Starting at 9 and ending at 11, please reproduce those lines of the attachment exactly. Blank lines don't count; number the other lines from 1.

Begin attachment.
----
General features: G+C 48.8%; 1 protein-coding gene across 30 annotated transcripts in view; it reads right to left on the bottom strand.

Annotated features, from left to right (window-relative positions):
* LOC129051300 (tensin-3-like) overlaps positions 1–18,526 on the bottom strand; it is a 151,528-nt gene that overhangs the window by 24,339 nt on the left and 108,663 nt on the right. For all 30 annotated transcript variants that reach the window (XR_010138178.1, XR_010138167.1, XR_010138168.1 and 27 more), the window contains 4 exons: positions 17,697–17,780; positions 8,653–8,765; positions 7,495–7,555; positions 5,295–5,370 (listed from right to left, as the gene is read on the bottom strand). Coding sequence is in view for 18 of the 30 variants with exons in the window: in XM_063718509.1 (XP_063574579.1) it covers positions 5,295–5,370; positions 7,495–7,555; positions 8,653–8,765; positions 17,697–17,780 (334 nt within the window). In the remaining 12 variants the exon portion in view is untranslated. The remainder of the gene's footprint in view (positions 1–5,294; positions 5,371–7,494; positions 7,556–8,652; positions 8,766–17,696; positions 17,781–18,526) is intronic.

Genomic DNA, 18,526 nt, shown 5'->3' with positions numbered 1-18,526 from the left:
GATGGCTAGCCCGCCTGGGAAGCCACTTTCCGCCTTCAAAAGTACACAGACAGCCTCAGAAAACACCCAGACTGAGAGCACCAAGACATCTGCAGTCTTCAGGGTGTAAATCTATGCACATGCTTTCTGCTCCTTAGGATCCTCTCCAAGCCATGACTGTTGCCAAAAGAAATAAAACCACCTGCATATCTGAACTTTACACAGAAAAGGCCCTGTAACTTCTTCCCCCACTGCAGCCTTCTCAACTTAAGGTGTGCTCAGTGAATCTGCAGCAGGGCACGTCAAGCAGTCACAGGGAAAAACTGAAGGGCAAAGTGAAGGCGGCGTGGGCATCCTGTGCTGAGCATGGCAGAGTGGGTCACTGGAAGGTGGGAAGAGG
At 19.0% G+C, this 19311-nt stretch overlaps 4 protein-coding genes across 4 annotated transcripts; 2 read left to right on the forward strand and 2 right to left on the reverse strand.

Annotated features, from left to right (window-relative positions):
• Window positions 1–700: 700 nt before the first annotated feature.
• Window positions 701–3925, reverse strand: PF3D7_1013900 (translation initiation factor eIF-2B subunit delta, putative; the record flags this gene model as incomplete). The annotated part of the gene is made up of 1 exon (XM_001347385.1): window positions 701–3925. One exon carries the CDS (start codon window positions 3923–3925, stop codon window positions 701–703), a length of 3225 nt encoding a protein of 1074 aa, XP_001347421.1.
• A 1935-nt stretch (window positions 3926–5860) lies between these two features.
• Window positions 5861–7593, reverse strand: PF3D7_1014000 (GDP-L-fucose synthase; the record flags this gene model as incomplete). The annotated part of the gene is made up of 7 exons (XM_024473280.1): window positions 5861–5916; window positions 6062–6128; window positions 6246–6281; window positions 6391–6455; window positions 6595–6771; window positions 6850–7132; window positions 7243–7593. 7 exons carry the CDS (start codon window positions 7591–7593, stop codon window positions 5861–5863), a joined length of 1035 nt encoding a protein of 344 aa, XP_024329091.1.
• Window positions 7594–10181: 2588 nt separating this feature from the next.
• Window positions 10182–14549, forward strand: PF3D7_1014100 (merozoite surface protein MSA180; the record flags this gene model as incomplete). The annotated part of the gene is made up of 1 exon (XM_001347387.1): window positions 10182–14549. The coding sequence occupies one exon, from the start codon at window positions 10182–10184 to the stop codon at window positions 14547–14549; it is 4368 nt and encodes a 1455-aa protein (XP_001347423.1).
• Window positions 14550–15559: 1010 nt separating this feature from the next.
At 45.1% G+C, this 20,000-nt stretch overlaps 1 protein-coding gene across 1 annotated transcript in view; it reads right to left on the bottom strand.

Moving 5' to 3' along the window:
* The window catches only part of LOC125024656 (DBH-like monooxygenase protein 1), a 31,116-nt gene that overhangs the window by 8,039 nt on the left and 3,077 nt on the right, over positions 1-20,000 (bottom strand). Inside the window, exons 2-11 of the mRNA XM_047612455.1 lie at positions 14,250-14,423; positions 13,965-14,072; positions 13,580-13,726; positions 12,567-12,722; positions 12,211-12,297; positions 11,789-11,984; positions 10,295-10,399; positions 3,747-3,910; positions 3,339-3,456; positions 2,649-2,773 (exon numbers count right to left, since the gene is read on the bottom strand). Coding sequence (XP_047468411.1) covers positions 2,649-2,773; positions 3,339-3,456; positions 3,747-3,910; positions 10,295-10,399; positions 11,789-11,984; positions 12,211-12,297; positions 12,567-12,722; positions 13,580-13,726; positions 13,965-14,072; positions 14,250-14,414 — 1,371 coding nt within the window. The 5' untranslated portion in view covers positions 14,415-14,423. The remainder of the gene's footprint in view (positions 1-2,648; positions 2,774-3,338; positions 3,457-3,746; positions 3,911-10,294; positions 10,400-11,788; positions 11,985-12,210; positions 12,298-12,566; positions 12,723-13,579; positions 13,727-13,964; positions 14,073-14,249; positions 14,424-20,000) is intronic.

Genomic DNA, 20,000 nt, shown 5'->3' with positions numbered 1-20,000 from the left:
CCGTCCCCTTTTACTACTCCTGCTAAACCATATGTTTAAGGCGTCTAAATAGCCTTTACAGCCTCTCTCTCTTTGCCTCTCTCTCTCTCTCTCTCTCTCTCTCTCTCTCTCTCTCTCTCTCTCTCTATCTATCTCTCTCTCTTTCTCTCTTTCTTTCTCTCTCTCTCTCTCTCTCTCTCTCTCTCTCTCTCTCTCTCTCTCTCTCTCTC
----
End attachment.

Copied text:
• Window positions 701–3925, reverse strand: PF3D7_1013900 (translation initiation factor eIF-2B subunit delta, putative; the record flags this gene model as incomplete). The annotated part of the gene is made up of 1 exon (XM_001347385.1): window positions 701–3925. One exon carries the CDS (start codon window positions 3923–3925, stop codon window positions 701–703), a length of 3225 nt encoding a protein of 1074 aa, XP_001347421.1.
• A 1935-nt stretch (window positions 3926–5860) lies between these two features.
• Window positions 5861–7593, reverse strand: PF3D7_1014000 (GDP-L-fucose synthase; the record flags this gene model as incomplete). The annotated part of the gene is made up of 7 exons (XM_024473280.1): window positions 5861–5916; window positions 6062–6128; window positions 6246–6281; window positions 6391–6455; window positions 6595–6771; window positions 6850–7132; window positions 7243–7593. 7 exons carry the CDS (start codon window positions 7591–7593, stop codon window positions 5861–5863), a joined length of 1035 nt encoding a protein of 344 aa, XP_024329091.1.